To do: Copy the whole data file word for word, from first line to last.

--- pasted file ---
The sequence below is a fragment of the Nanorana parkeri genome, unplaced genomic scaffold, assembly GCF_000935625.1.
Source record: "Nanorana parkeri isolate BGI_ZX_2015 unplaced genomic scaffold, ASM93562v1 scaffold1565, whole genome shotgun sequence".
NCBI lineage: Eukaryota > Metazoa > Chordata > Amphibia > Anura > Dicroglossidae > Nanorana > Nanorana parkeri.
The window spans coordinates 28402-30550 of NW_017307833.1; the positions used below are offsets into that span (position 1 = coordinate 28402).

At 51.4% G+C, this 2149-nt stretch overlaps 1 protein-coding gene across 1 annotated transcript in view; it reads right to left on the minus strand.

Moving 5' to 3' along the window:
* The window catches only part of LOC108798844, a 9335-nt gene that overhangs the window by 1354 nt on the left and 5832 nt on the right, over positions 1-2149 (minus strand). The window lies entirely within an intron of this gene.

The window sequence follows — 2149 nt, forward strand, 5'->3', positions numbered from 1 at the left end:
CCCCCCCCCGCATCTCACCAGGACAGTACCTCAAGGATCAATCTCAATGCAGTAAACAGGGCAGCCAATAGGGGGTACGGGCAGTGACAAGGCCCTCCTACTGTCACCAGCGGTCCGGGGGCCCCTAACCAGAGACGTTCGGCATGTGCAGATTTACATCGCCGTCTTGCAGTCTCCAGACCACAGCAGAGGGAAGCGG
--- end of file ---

The sequence below is a fragment of the Nanorana parkeri genome, unplaced genomic scaffold, assembly GCF_000935625.1.
Source record: "Nanorana parkeri isolate BGI_ZX_2015 unplaced genomic scaffold, ASM93562v1 scaffold1565, whole genome shotgun sequence".
NCBI lineage: Eukaryota > Metazoa > Chordata > Amphibia > Anura > Dicroglossidae > Nanorana > Nanorana parkeri.
The window spans coordinates 28402-30550 of NW_017307833.1; the positions used below are offsets into that span (position 1 = coordinate 28402).

At 51.4% G+C, this 2149-nt stretch overlaps 1 protein-coding gene across 1 annotated transcript in view; it reads right to left on the minus strand.

Moving 5' to 3' along the window:
* The window catches only part of LOC108798844, a 9335-nt gene that overhangs the window by 1354 nt on the left and 5832 nt on the right, over positions 1-2149 (minus strand). The window lies entirely within an intron of this gene.

The window sequence follows — 2149 nt, forward strand, 5'->3', positions numbered from 1 at the left end:
CCCCCCCCCGCATCTCACCAGGACAGTACCTCAAGGATCAATCTCAATGCAGTAAACAGGGCAGCCAATAGGGGGTACGGGCAGTGACAAGGCCCTCCTACTGTCACCAGCGGTCCGGGGGCCCCTAACCAGAGACGTTCGGCATGTGCAGATTTACATCGCCGTCTTGCAGTCTCCAGACCACAGCAGAGGGAAGCGG